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Kirill Ermakov
Kirill Ermakov

Decision Making


When making a decision, we form opinions and choose actions via mental processes which are influenced by biases, reason, emotions, and memories. The simple act of deciding supports the notion that we have free will. We weigh the benefits and costs of our choice, and then we cope with the consequences. Factors that limit the ability to make good decisions include missing or incomplete information, urgent deadlines, and limited physical or emotional resources.




decision making


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The ability to think critically is key to making good decisions without succumbing to common errors or bias. This means not just going with your gut, but rather figuring out what knowledge you lack and obtaining it. When you look at all possible sources of information with an open mind, you can make an informed decision based on facts rather than intuition.


How do we choose between two or more options that seem equally appealing on the surface? Decision-making usually involves a mixture of intuition and rational thinking; critical factors, including personal biases and blind spots, are often unconscious, which makes decision-making hard to fully operationalize, or get a handle on.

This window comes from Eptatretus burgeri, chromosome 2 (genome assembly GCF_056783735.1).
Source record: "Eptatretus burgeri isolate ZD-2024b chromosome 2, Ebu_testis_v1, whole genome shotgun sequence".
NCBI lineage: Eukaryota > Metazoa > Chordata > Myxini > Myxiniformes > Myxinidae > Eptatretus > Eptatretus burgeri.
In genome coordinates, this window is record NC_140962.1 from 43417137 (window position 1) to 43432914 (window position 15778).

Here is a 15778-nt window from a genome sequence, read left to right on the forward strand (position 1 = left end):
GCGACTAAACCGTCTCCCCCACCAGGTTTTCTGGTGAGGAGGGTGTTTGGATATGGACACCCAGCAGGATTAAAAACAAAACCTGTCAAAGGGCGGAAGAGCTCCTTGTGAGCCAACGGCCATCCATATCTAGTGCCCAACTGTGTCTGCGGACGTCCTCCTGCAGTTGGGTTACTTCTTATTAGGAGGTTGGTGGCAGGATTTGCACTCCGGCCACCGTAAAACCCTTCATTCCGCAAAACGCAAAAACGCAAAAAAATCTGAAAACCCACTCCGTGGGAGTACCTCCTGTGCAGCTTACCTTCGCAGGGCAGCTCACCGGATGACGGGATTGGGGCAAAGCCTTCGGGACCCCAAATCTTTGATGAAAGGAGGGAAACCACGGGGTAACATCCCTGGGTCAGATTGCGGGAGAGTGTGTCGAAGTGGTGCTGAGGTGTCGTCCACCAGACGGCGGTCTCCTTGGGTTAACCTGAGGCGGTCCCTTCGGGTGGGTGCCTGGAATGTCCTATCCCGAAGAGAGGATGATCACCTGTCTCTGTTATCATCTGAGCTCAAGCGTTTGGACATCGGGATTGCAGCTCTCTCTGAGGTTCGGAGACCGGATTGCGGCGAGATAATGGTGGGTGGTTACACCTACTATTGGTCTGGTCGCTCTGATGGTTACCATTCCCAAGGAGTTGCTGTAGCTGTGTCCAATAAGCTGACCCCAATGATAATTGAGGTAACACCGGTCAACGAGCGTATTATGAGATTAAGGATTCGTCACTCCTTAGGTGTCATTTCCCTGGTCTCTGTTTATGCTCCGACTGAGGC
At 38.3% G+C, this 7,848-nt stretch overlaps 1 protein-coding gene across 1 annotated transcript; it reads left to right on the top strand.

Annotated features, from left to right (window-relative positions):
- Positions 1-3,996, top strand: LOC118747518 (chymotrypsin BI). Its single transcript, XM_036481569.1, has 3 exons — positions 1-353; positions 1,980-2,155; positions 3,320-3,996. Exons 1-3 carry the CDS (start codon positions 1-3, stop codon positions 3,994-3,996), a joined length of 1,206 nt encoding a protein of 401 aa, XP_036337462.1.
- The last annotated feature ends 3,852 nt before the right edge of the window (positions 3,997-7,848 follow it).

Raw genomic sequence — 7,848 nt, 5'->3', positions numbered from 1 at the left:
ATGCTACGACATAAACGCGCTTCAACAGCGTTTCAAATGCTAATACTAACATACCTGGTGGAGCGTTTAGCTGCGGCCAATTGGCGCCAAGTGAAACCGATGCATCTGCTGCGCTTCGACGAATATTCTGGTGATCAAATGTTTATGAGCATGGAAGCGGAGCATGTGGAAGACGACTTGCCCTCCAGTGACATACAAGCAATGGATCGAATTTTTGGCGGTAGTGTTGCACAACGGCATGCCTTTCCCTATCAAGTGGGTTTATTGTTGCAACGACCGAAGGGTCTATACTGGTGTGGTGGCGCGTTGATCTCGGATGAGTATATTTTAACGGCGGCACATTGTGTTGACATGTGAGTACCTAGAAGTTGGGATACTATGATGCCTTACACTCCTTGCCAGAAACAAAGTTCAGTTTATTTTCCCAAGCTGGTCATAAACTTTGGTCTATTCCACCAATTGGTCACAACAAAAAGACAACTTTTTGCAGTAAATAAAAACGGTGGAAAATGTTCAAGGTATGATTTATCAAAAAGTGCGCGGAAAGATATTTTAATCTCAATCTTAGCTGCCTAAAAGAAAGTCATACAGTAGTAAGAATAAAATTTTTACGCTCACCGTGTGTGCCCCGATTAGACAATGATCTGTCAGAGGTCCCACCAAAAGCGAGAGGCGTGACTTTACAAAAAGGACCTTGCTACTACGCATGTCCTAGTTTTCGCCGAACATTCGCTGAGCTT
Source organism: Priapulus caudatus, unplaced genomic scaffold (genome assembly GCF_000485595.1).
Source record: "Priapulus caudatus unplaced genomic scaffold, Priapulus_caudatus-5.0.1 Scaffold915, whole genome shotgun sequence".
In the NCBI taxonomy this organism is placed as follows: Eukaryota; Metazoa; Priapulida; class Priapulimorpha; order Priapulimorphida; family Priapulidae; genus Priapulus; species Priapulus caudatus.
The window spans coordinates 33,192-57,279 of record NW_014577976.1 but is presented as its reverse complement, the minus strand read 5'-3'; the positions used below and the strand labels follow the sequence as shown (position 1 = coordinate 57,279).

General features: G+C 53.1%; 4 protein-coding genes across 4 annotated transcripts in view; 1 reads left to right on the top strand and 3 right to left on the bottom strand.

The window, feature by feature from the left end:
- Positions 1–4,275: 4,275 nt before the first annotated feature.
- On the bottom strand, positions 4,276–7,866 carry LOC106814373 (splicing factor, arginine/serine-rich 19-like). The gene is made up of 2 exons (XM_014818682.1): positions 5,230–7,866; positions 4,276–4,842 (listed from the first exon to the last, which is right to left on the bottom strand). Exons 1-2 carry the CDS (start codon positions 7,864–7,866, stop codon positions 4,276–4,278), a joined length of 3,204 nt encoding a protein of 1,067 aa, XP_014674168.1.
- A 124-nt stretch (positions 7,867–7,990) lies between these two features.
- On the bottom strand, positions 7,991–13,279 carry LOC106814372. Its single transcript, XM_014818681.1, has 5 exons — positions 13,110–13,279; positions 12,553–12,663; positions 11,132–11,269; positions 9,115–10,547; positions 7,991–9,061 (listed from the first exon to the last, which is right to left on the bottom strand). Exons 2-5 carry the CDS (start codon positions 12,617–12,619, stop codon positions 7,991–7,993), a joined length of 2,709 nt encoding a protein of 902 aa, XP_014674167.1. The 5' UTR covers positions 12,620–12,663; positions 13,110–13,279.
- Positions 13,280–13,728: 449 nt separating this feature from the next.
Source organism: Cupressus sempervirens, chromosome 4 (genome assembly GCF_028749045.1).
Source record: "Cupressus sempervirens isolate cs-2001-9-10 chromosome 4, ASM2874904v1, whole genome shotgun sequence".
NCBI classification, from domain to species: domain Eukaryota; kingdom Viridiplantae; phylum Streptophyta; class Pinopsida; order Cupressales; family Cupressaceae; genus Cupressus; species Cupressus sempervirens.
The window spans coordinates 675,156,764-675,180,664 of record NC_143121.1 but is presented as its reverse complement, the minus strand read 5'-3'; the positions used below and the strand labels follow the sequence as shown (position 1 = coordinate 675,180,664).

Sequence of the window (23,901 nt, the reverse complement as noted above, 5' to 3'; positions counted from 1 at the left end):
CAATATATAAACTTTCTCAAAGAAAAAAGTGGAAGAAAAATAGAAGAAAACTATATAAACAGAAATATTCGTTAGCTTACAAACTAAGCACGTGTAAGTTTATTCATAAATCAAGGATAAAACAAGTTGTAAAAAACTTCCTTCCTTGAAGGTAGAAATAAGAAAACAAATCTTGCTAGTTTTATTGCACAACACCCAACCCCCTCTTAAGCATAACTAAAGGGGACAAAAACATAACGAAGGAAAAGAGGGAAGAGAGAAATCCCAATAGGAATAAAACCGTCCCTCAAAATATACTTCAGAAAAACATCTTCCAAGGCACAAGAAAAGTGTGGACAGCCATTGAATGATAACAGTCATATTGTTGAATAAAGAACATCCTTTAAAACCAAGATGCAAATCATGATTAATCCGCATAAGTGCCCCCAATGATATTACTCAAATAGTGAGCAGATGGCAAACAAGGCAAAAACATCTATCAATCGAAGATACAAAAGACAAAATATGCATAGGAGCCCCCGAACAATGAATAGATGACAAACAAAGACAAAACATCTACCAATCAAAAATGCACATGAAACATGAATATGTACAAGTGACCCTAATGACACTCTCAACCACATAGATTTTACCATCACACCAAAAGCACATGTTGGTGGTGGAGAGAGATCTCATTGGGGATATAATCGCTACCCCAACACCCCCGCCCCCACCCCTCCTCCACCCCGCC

However, there are steps to ensure that people make consistently excellent choices, including gathering as much information as possible, considering all the possible alternatives, as well as their attendant benefits and costs, and taking the time to sleep on weightier decisions.


There are two types of rationalization that people commonly engage in: prospective and retrospective. Prospective rationalizing refers to rationalizing a decision before making it, whereas retrospective rationalizing refers to rationalizing a decision after the fact.


When a large number of people are involved in making a decision, the process can be usurped by groupthink. Groupthink is when well-intentioned individuals make poor or irrational choices out of a desire to conform or avoid dissent. As a result, group members may feel pressured to ignore ethical considerations and refrain from expressing natural doubts and concerns.